Have you ever noticed those vendors and their carts on the street corners? You can buy that traditional Turkish bread from them: the Simit. Whether it’s for breakfast or with cheese as a snack in between meals, there’s always time for this round delicacy.
Turks have known the Simit for centuries. Simit are sold in just about every street in every city and village in Turkey, and every region has its own Simit recipe. In Ankara, Simit are darker in color and harder than in other places. In Istanbul, for instance, Simit have more sesame seeds and in Izmir they’re always soft and doughy.
Simit without çay: a lonely combination
The eating of a Simit should go hand-in-hand with the drinking of a cup of Turkish tea, i.e. çay. More to the point, Turks consider a Simit without tea as a rather lonely combination. The Turkish Simit originates from the Ottoman period. Back then it was one of the most important parts of the daily diet. In those days you could get lots of different Simit. For example there was the Anatolian Simit, the sesame Simit, the extra-milk Simit, the macaroni-tasting Simit and the Simit sweetened with fruit juice. Evliya Çelebi, one of Turkey’s most renowned travellers, who had close ties with the court of the Sultan, wrote about this in his notes. According to him in the second half of the sixteenth century Istanbul had 300 bakers, making some 70 different variations of Simit.
Part of Culture
Today the Simit is more than just round bread. It’s part of the culture and provides reason for people to get together. For secret lovers, for example, who ‘just happen’ to run into each other at a Simit stall. Or friends who meet up for lunch and wander the streets while eating a Simit. Or neighbours discussing the latest gossip over a cup of tea.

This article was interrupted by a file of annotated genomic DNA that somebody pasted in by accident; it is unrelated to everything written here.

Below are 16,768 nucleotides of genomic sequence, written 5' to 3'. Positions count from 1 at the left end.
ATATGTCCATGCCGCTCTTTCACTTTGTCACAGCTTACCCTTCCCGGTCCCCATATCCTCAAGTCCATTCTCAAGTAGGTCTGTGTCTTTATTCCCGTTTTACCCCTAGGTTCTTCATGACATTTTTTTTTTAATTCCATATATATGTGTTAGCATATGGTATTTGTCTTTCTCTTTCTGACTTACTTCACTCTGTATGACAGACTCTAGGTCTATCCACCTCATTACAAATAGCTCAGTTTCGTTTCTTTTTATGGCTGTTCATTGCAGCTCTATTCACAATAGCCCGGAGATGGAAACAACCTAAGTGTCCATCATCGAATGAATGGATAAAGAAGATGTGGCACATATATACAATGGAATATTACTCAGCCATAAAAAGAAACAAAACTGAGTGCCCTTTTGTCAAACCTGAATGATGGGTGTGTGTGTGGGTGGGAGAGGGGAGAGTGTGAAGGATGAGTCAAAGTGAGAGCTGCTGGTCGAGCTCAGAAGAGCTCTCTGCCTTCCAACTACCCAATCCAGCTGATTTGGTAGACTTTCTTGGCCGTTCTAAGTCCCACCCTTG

Below you can read a Simit recipe:
- 200 g butter
- Half a cup of olive oil
- ½ glass of milk
- 2 tsp sugar
- 2 tbsp yeast
- 1 tsp salt
- 2 cups of flour
- 1 egg
- Sesame seeds
Add the milk to a saucepan and bring it to the boil. Remove the saucepan from the heat and allow it to cool for a minute. Add the sugar and yeast and wait five minutes for the mixture to start to swell. Add the butter and olive oil and mix everything together. Add the salt and finally the flour. Mix thoroughly until a dough has formed. Kneed well and leave to stand for an hour. Form the dough into small walnut-size balls then make them into small rolls. Form the rolls into rings and sprinkle them with sesame seeds. Brush the Simits with egg-white and put them in the oven. Bake the bread at 200˚C for about 20-30 minutes until cooked. Bon appetite!